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I had surgery on Monday. Since then, I've been thinking a lot about gratitude. Also, about
kindness, especially the kindness of strangers.
I'm certainly grateful that the surgery went well. Grateful for the skill of the doctors and
nurses, the kindness of the hospital staff. Grateful for having family who looked after me and
friends who prayed for me. But my thoughts about kindness and gratitude go beyond that, back
to a story I heard on Monday.
During the surgery, while my son was in the family waiting room, he had struck up a
conversation with a man who was a retired 28-year veteran of the New Orleans Fire Department.
His duties included being a first responder to emergencies of all types and he had many stories
to tell. But the one my son told me, the one that's stayed with me this week, had to do with a
gunshot victim and a very special request.
His unit was first on the scene some years ago when a jogger had been shot in a robbery
attempt. He had several wounds and the responders had their hands full just trying to stem the
bleeding until the ambulance arrived. Amazingly, the man was conscious and alert and, as the
sound of the ambulance siren drew closer, the injured man looked directly at the man who was
telling my son this story and asked him if he would please go to his house a few blocks away and
make sure his dog was cared for until his sister could get to town. This request touched the
firefighter, because here was a man who didn't know if he was going to live or die (and, in fact,
neither did the people who were engaged in trying to save him), and all his thoughts were of his
dog, left alone for an extended period. So, the firefighter promised that he would take care of
True to his word, after the ambulance left, he dutifully went and got the dog, who turned out
to be a big, friendly Labrador Retriever, happy for an excursion and very happy to make a fire
station full of new friends. He spent the day at the fire house, with NOFD personnel petting him
and feeding him treats in their spare minutes, until that night when the sister arrived to take him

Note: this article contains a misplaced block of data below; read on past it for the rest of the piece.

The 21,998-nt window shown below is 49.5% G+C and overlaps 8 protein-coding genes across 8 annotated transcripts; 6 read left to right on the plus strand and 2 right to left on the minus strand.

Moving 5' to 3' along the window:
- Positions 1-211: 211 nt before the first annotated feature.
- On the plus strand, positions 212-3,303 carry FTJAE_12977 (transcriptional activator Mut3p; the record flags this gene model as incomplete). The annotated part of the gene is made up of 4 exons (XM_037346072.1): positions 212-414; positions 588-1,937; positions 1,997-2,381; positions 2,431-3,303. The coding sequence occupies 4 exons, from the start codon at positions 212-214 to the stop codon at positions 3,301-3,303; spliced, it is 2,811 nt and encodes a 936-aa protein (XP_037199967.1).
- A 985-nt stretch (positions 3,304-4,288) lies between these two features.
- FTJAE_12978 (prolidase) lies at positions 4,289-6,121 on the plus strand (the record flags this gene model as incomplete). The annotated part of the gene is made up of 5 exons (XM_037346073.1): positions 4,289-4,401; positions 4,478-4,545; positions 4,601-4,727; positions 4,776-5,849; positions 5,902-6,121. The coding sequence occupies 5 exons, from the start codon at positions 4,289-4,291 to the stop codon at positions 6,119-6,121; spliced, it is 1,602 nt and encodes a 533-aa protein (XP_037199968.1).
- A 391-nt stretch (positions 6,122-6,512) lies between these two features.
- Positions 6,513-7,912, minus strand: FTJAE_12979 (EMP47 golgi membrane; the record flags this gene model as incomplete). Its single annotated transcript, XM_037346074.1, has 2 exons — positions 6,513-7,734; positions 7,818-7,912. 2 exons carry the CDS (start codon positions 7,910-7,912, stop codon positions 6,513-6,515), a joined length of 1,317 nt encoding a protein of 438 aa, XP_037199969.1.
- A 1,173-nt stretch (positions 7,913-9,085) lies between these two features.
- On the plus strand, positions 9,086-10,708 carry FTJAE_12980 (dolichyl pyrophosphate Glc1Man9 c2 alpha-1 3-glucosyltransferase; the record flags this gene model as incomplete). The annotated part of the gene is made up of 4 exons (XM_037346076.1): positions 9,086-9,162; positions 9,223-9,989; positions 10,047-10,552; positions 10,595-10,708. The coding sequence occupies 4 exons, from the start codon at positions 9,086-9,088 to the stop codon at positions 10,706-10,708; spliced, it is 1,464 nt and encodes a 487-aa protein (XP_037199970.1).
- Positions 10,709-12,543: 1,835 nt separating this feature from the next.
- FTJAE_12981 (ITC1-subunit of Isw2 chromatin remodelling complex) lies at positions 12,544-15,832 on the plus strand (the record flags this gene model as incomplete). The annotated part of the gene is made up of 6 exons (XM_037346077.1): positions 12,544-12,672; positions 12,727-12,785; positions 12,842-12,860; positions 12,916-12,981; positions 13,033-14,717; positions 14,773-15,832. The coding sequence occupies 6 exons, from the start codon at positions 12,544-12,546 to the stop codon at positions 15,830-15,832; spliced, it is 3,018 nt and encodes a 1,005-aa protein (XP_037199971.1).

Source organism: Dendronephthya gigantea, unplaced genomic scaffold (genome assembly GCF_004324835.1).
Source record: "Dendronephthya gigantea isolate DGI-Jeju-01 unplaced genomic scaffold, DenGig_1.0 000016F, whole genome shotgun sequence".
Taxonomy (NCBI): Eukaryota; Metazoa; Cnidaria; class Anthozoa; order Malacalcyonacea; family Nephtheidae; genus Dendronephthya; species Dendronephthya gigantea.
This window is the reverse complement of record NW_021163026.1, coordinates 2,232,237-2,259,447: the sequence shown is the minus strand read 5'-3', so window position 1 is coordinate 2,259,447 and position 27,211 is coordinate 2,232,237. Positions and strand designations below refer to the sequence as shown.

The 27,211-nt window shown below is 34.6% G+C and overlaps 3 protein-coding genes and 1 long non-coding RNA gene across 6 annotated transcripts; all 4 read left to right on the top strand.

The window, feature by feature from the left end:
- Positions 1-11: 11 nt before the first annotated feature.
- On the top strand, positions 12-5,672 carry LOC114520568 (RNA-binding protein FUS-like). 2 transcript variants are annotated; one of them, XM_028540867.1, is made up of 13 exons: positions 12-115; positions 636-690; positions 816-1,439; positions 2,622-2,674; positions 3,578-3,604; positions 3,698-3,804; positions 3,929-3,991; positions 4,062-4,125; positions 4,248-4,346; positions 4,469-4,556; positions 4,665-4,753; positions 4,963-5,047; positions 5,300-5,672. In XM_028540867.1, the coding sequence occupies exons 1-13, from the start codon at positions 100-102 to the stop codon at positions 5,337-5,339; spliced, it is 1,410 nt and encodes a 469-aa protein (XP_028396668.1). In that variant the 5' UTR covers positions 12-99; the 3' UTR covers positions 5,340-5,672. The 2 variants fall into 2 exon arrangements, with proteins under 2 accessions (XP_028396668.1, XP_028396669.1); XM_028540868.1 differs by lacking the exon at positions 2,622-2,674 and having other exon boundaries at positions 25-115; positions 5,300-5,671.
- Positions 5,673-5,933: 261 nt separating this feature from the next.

It had been a day that was out of the ordinary for them, no doubt about it - having a canine
guest - but there were fires to fight and all of the many other crises that first responders deal
with every day, so they didn't have a lot of time to dwell on it.
But, several weeks later, they looked up one morning to see the man and his dog standing
at the fire house door. He had survived (some would say miraculously survived) and was well
on his way to a full recovery. His first outing was a trip to the station to thank the firefighters for
taking care of his dog. His heart was full of gratitude for what they'd done.
Remember the character Blanche DuBois' line from A Streetcar Named Desire? "I've always
depended on the kindness of strangers." In truth, none of us know when we may suddenly
become dependent on a stranger's kindness and it's easy to imagine, in that circumstance, how
grateful we would be.
There's an old French proverb: Gratitude is the heart's memory. I think that's a perfect
description. We hold many memories in our minds, but gratitude to a stranger who helped us in
a time of need, that's something that would surely be held in the heart. -- Nancy, 5/9/14
|The photos on this page were taken in Austria and Hungary.
|A little kindness from person to person is better than a vast love
for all humankind. -- Richard Dehmel
|Great opportunities to help others seldom come, but small ones surround
us every day. -- Sally Koch
|If we give someone a piece of bread, that’s kindness, but if we put peanut
butter on it, that’s loving kindness. -- Barbara Johnson
|It's difficult to give away kindness. It keeps coming back to you. - Cort Flint